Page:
UPDATE 6/24/26: The Tybee City Council approved the adjustments to the permitting process for future productions that wish to film on the island. Existing regulations will be overhauled to more thoroughly address the concerns of citizens and local businesses.
When the "Baywatch" movie brought stars like Zac Efron and the Rock to Tybee Island this spring, it made for lots of smiling Instagram photos with local fans. But it also upset residents and business owners when the production expanded just before the start of filming. The Tybee Island City Council voted Thursday on a new approval process that officials hope can balance the interests of local businesses and the growing film industry.
This spring, Laura Wimbels visited Tybee Island - but she found her beach vacation a bit different than she expected. "I just wanted to go to the beach today," she explains, "and they told me I couldn’t."
The "Baywatch" movie was filming. It had occupied much of the beach, and transformed the famous pier into the “Emerald Bay Pier Pavilion.”
Wimbels says it was exciting to see the set, and the disruption wasn’t that bad. "They had the one pier blocked off and then I went down maybe like a thousand feet over and was able to get into the water, so it wasn’t all terrible," she says.
But business owners near the beach were worried about more than just inconvenience.
Restaurants near the pier like Spanky's Beachside Beachside usually draw a steady lunch crowd off the beach. As the scope of the "Baywatch" production expanded, owner John Yarbrough feared the beach and road closures would keep customers away and interfere with food and drink deliveries - cutting into his bottom line.
"I guess because it happened so quick and so fast, I didn’t have a lot of time to really know exactly what it was going to look like out there," Yarbrough says. "It was a total guessing game."
For future productions, island leaders say they want to remove the guesswork. Before, films that needed city services like police or traffic control got permission with a special events permit, like a festival or parade does. The new system would include an application that asks for more detailed information specific to film production.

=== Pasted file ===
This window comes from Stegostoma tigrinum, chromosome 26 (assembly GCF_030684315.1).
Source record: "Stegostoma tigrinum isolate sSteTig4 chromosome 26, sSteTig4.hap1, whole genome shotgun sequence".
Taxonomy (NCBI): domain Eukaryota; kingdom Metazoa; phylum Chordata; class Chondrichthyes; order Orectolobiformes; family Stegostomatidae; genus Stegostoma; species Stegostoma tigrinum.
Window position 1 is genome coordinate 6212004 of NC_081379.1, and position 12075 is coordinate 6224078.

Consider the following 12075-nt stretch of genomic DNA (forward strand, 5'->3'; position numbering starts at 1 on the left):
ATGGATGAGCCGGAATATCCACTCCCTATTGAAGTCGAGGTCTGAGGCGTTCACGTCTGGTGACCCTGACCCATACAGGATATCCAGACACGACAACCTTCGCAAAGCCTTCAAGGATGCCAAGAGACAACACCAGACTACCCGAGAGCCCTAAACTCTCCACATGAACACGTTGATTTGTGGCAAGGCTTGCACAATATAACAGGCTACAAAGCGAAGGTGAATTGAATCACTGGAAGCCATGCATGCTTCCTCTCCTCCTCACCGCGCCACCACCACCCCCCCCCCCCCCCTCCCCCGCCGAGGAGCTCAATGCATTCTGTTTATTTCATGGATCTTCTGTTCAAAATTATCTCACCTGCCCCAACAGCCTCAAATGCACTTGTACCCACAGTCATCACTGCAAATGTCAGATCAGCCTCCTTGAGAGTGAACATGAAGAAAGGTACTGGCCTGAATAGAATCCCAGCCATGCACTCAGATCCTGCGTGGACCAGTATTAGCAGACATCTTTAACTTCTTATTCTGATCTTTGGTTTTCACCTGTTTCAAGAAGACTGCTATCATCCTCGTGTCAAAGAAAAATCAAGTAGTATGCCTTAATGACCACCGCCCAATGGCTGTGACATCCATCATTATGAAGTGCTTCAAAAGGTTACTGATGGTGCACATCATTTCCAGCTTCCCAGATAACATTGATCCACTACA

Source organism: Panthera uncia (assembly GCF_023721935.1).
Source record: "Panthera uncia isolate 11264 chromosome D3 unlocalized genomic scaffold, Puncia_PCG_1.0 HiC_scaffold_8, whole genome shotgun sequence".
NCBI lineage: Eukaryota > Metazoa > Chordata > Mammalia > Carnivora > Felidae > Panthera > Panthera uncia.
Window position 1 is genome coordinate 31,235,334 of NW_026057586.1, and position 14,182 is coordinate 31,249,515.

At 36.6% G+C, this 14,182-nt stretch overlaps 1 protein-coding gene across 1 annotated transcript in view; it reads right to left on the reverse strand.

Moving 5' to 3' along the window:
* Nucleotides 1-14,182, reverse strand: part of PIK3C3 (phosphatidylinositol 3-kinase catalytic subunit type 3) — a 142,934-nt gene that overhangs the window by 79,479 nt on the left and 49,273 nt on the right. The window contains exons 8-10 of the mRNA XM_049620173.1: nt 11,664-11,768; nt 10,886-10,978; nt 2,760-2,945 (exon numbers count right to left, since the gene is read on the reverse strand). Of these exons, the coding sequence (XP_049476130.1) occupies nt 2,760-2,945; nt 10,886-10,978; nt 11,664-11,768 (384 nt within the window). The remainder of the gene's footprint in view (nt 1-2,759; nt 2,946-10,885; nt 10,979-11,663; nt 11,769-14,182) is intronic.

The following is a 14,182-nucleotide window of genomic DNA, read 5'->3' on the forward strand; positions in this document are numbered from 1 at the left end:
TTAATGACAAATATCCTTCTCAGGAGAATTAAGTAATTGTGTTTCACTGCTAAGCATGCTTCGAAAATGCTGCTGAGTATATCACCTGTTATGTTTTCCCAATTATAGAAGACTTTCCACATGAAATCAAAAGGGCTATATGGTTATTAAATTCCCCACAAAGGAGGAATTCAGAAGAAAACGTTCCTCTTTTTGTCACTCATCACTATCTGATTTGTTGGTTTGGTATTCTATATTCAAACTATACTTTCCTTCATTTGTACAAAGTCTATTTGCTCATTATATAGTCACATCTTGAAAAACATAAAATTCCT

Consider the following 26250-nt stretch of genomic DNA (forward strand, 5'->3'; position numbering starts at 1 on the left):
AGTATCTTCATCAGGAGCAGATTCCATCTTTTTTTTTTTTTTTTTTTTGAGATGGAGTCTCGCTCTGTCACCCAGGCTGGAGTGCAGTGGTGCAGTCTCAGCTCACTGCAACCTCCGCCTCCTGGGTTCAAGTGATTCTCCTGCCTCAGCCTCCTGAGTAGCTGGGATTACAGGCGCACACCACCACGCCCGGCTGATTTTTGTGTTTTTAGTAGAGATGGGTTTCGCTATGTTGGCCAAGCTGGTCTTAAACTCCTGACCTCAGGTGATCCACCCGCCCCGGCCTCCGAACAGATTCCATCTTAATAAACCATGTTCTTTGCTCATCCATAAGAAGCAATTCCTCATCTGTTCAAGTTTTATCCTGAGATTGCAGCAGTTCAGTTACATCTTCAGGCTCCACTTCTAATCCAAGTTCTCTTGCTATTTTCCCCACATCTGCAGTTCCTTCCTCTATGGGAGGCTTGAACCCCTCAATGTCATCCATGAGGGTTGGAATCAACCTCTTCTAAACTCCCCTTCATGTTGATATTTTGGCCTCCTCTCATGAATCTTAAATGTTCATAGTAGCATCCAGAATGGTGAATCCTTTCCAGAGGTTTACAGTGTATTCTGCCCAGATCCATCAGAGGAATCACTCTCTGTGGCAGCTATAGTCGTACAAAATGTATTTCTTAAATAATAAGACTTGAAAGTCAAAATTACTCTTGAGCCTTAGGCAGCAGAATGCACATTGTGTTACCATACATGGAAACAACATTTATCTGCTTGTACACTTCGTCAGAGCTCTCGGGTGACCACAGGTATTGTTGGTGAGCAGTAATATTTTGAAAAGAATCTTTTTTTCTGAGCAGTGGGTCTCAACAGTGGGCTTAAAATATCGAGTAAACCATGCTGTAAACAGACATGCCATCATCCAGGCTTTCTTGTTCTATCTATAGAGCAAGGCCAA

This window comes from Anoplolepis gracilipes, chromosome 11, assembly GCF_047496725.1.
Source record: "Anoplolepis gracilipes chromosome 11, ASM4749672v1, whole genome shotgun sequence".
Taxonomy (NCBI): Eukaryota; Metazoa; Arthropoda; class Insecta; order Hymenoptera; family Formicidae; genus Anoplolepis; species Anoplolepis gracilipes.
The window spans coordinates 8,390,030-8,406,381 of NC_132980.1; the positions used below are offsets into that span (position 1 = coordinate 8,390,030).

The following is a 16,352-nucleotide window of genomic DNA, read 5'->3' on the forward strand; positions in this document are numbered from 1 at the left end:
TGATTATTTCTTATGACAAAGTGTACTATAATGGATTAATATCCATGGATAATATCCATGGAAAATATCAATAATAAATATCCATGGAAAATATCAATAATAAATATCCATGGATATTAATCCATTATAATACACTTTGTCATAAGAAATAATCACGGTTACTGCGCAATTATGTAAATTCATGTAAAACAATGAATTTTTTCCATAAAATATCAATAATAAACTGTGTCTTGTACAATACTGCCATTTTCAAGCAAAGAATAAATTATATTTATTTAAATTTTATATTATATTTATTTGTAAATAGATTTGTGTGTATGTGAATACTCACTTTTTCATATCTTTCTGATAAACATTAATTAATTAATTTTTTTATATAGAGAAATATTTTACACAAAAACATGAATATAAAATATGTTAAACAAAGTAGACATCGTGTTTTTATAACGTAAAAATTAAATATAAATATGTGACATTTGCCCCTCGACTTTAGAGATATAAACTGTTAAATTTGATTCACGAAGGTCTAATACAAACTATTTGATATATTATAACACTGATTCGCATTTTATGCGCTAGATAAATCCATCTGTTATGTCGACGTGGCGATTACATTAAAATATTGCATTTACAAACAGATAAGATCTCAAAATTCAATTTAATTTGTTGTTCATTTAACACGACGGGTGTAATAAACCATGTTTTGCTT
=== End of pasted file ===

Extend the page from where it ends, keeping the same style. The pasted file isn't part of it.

"We’re trying to do what other communities have done," says Mayor Jason Buelterman, "by establishing policies and procedures that on the one hand help give the film companies some guidance and direction and on the other hand make sure that we protect our residents and protect our businesses."
But some in the industry worry the new plan won’t sit well with filmmakers. Andy Young is a film location manager based on Tybee. "I think maybe what Tybee might be missing the mark on is the sort of timeline about how quickly productions can land in a place," he says.
Under the proposed ordinance, city leaders could restrict productions during “peak tourism season.” And the city council would have 28 days to consider an application from a larger production - well beyond the 15 days’ notice the state requires for filming on the beach. Young says that’s too long.
"The stars almost have to align to get a film, kinda, going," he says. "Having the actors and the money and the place and the time and the story. And then this could be one more thing that could send them up the coast to some other beach town."
For their part, Tybee leaders are betting on the island’s charm - and Georgia’s tax credits - to keep filmmakers interested.
"We’re unique," says City Council member Wanda Doyle, who championed the new film process. "The reason 'Baywatch' wanted to come here was because of our pier. We have a beautiful pier; it was what the producer, the director was looking for. I think there’s an attraction here with our beach and our little community."
Doyle says she wants to preserve that little community - but also keep the movies coming to Tybee Island.